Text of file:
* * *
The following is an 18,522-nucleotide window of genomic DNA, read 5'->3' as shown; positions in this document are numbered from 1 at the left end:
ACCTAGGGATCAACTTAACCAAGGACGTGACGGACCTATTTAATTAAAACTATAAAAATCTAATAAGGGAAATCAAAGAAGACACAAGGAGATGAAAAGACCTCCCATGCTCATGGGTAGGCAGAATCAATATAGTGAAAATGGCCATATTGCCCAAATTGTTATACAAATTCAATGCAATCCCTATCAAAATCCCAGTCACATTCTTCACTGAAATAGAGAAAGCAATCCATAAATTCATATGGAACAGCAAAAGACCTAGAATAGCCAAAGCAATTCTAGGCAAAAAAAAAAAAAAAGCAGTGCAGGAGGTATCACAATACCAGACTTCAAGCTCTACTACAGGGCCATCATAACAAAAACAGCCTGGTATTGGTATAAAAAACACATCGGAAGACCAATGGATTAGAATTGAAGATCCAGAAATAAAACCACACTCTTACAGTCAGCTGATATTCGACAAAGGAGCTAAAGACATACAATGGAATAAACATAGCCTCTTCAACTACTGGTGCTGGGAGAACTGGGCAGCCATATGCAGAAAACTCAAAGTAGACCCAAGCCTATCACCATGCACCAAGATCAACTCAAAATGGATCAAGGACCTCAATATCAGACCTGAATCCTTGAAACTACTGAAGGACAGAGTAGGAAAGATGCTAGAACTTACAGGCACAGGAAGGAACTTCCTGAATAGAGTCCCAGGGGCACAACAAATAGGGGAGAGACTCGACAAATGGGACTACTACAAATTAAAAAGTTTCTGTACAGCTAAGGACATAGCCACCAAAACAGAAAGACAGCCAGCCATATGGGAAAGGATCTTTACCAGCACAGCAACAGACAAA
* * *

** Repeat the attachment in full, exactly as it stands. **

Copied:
The following is an 18,522-nucleotide window of genomic DNA, read 5'->3' as shown; positions in this document are numbered from 1 at the left end:
ACCTAGGGATCAACTTAACCAAGGACGTGACGGACCTATTTAATTAAAACTATAAAAATCTAATAAGGGAAATCAAAGAAGACACAAGGAGATGAAAAGACCTCCCATGCTCATGGGTAGGCAGAATCAATATAGTGAAAATGGCCATATTGCCCAAATTGTTATACAAATTCAATGCAATCCCTATCAAAATCCCAGTCACATTCTTCACTGAAATAGAGAAAGCAATCCATAAATTCATATGGAACAGCAAAAGACCTAGAATAGCCAAAGCAATTCTAGGCAAAAAAAAAAAAAAAGCAGTGCAGGAGGTATCACAATACCAGACTTCAAGCTCTACTACAGGGCCATCATAACAAAAACAGCCTGGTATTGGTATAAAAAACACATCGGAAGACCAATGGATTAGAATTGAAGATCCAGAAATAAAACCACACTCTTACAGTCAGCTGATATTCGACAAAGGAGCTAAAGACATACAATGGAATAAACATAGCCTCTTCAACTACTGGTGCTGGGAGAACTGGGCAGCCATATGCAGAAAACTCAAAGTAGACCCAAGCCTATCACCATGCACCAAGATCAACTCAAAATGGATCAAGGACCTCAATATCAGACCTGAATCCTTGAAACTACTGAAGGACAGAGTAGGAAAGATGCTAGAACTTACAGGCACAGGAAGGAACTTCCTGAATAGAGTCCCAGGGGCACAACAAATAGGGGAGAGACTCGACAAATGGGACTACTACAAATTAAAAAGTTTCTGTACAGCTAAGGACATAGCCACCAAAACAGAAAGACAGCCAGCCATATGGGAAAGGATCTTTACCAGCACAGCAACAGACAAA